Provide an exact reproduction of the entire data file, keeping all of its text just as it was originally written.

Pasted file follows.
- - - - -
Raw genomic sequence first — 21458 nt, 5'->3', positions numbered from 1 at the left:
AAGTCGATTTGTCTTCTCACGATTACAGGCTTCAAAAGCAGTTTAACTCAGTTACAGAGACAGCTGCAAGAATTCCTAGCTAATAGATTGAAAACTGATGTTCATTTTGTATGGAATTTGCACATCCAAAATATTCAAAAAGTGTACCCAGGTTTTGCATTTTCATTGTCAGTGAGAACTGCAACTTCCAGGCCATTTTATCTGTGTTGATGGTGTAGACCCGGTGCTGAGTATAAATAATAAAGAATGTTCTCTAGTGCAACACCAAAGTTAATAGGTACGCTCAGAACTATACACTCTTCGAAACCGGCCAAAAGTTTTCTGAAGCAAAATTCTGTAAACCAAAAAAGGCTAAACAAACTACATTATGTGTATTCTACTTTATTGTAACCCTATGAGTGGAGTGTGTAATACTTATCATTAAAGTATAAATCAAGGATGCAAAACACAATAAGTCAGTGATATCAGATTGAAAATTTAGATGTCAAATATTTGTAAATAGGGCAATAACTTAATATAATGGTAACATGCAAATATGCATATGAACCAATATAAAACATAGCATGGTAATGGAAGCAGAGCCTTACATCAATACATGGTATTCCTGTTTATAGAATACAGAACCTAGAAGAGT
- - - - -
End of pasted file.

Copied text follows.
Raw genomic sequence first — 21458 nt, 5'->3', positions numbered from 1 at the left:
AAGTCGATTTGTCTTCTCACGATTACAGGCTTCAAAAGCAGTTTAACTCAGTTACAGAGACAGCTGCAAGAATTCCTAGCTAATAGATTGAAAACTGATGTTCATTTTGTATGGAATTTGCACATCCAAAATATTCAAAAAGTGTACCCAGGTTTTGCATTTTCATTGTCAGTGAGAACTGCAACTTCCAGGCCATTTTATCTGTGTTGATGGTGTAGACCCGGTGCTGAGTATAAATAATAAAGAATGTTCTCTAGTGCAACACCAAAGTTAATAGGTACGCTCAGAACTATACACTCTTCGAAACCGGCCAAAAGTTTTCTGAAGCAAAATTCTGTAAACCAAAAAAGGCTAAACAAACTACATTATGTGTATTCTACTTTATTGTAACCCTATGAGTGGAGTGTGTAATACTTATCATTAAAGTATAAATCAAGGATGCAAAACACAATAAGTCAGTGATATCAGATTGAAAATTTAGATGTCAAATATTTGTAAATAGGGCAATAACTTAATATAATGGTAACATGCAAATATGCATATGAACCAATATAAAACATAGCATGGTAATGGAAGCAGAGCCTTACATCAATACATGGTATTCCTGTTTATAGAATACAGAACCTAGAAGAGT